If a bidder acquires more than 95% of the voting rights of the target company, the remaining existing shareholders have the right to accept the last offer within three months of the expiry of the acceptance period (right to tender ; Section 39c WpÜG).

Options for action

If a potential acquirer (the bidder) wants other shareholders to respond to his takeover offer (which is in the nature of things in the case of voluntary offers), he will submit an offer that is well above the minimum price, usually above the last stock exchange price, because the shareholders to whom the offer is addressed, otherwise the more advantageous for them sell at the current market price would choose also to further increases in stock prices speculate and could thus frustrate the intention of the Offeror to acquire control of the company.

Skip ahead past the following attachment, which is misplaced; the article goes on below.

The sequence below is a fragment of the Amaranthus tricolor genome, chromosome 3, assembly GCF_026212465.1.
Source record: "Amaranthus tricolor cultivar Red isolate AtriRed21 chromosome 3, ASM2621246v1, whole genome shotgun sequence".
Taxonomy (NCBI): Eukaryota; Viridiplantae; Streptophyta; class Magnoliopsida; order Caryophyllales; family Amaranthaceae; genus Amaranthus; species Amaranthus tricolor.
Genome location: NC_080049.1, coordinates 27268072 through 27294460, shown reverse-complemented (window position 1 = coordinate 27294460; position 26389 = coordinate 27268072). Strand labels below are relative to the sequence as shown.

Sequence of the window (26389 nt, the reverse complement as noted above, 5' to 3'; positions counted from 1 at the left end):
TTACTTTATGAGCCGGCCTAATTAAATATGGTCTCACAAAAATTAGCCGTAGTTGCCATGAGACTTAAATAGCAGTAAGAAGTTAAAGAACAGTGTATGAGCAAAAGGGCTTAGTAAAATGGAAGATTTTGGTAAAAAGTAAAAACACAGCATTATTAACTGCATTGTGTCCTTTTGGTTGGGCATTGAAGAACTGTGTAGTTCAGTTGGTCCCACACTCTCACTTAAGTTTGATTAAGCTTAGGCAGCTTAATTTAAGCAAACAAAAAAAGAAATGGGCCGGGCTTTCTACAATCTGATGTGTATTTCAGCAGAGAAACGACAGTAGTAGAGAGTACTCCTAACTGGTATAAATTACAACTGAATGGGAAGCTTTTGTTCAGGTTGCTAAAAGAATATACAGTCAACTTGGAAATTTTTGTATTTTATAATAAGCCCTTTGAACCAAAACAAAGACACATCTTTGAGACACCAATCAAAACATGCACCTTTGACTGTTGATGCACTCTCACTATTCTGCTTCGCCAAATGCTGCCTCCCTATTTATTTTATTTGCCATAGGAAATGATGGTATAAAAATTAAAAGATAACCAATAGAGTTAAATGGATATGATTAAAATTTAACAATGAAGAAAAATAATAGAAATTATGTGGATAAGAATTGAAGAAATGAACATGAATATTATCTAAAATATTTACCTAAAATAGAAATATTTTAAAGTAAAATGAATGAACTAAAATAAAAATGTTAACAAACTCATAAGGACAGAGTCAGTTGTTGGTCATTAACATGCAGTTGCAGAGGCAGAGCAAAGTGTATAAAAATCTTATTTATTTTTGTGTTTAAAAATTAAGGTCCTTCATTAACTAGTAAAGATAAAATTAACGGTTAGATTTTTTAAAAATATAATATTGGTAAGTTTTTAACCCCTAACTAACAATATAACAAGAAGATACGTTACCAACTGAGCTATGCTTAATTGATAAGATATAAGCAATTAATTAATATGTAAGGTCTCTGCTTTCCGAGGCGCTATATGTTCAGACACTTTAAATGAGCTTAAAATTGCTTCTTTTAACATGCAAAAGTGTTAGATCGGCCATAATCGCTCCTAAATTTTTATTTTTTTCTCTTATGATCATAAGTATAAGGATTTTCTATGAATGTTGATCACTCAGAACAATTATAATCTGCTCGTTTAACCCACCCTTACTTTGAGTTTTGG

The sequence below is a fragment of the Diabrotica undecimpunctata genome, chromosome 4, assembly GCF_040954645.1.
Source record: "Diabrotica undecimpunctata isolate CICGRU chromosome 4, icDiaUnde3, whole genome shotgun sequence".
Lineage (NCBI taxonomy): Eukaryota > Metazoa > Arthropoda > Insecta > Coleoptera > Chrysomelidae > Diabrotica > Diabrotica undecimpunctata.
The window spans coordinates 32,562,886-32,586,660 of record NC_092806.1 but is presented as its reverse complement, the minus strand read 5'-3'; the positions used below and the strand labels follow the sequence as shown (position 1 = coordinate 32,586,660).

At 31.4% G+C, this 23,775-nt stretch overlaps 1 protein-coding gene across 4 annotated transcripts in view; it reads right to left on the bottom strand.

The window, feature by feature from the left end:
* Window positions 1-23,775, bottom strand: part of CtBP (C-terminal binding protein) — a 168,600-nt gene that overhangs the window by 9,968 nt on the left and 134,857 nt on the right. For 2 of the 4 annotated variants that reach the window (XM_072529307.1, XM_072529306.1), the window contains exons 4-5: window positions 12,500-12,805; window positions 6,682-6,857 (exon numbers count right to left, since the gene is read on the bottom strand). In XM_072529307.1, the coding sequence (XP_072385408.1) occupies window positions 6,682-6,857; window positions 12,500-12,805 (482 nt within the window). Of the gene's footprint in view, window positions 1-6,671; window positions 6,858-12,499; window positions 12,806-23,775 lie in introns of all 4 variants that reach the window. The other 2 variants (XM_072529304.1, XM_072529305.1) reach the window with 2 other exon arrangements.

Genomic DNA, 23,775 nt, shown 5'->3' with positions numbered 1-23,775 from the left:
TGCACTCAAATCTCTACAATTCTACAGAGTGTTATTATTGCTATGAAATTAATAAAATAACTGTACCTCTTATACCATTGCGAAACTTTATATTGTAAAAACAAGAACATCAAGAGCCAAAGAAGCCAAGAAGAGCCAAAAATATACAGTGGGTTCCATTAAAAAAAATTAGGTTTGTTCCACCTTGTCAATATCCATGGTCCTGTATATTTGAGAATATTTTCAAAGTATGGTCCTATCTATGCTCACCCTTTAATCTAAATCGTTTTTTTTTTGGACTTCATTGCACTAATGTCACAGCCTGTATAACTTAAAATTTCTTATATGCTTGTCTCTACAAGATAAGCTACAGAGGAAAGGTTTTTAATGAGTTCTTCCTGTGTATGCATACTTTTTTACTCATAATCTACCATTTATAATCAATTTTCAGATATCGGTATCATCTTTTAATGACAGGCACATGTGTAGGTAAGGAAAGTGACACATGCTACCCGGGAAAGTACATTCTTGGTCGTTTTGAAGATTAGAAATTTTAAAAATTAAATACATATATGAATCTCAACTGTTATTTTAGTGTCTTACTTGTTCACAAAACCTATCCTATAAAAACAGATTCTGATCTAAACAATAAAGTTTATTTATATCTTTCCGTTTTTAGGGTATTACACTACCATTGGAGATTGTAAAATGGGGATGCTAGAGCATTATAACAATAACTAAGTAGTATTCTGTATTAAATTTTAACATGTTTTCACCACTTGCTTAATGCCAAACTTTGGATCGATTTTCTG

If the offeror, who has to make a mandatory offer, is not interested in taking over further shares, i.e. if he is only fulfilling his obligation under the WpÜG, he will base his offer on the minimum price. This constellation existed, for example, in March 2007 when Porsche , after the company had increased its stake in VW to more than 30% through acquisitions, made the other VW shareholders a mandatory offer in the amount of the minimum price, which was around 15% below the previous price Stock market price was. Nevertheless, even in such a case, the bidder cannot avoid securing the financing of the takeover of further shares, as he cannot know whether his offer will lead to a sharp decline in the price and thus the acceptance of the takeover offer, which appears low at the beginning of the acceptance period, is contrary to Expectations and goals of the bidder for other shareholders during the acceptance period can become economically advantageous. This case can occur, for example, if a speculative bubble that has arisen in the run-up to the takeover offer dissolves.